Sheila Barry Was the Superhero of Canadian Children’s Literature

As publisher of Groundwood Books, she was the type of editor who would encourage you to jump—and then be your net

Barry Oleary
Courtesy House of Anansi / Carolyn McNeillie

Last week, House of Anansi Press sent an email to its contributors with the subject line “Sheila Barry.” Inside was a photo of Sheila Barry’s smiling face. On its own, that photo told me all I needed to know. Barry, who was the publisher of Anansi’s children’s imprint, Groundwood Books, was far too self effacing to have let an email like that go out had she been alive.

Barry was both an editor and a friend to me. Her death on November 15, from complications resulting from cancer, came as a shock to many in the world of children’s publishing. On the day that we received the news, I had a mournful conversation with Caroline Adderson, who has a long publishing history with Groundwood, about how much we would miss Barry. “She had only one rule that I ever heard her mention,” Adderson told me. “If someone is jumping on a trampoline, give her a net. She urged us to take chances, walked us through the impossible, and so she kept her writers safe and published books that gave kids the chance to soar. Sheila was our net.”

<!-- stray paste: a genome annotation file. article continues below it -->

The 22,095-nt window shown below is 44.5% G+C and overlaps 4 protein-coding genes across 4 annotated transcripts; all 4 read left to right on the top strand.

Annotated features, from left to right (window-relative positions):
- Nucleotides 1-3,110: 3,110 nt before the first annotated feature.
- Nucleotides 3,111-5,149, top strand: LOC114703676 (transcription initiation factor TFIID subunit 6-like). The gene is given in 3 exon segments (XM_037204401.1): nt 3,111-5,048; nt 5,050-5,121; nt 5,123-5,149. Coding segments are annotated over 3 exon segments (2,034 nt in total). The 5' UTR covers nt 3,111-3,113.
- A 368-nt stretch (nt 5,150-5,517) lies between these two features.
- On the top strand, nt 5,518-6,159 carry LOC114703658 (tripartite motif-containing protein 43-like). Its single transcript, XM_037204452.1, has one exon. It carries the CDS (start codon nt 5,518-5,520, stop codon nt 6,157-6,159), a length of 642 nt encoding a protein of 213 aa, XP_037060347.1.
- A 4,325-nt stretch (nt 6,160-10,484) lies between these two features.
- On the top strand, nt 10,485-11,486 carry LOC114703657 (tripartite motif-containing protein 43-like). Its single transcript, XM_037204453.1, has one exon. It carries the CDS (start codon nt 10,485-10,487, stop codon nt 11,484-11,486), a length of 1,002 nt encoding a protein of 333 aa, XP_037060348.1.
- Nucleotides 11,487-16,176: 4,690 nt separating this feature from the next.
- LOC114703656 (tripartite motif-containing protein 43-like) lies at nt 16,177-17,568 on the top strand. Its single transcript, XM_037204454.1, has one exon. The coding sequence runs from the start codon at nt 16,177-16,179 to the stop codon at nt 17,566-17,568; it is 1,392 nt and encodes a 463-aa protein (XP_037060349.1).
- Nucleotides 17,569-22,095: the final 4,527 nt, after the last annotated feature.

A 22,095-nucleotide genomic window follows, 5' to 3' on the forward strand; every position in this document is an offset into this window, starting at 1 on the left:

Barry’s work as publisher of Groundwood Books has garnered prizes and accolades, including the naming of Groundwood Books as best publisher in North America in 2016 by the Bologna Children’s Book Fair. Before joining Groundwood, Barry was editor-in-chief for Kids Can Press for eight years. Originally from Newfoundland, she completed a PhD in English literature at York University. She was a passionate, engaged, intelligent champion of children’s literature, and she will be missed.

I worked with Barry on A Family Is a Family Is a Family, my picture book with Toronto illustrator Qin Leng, which was published by Groundwood just last fall. Taking it through development with Barry was a joy, and I was looking forward to working with her on something new when news of her illness leaked last spring. My last phone chat with her was in September, when a scheduled meeting about illustrators for a book I had written, titled Night Walk, turned into a discussion of how her hopes of returning to the office would have to be postponed.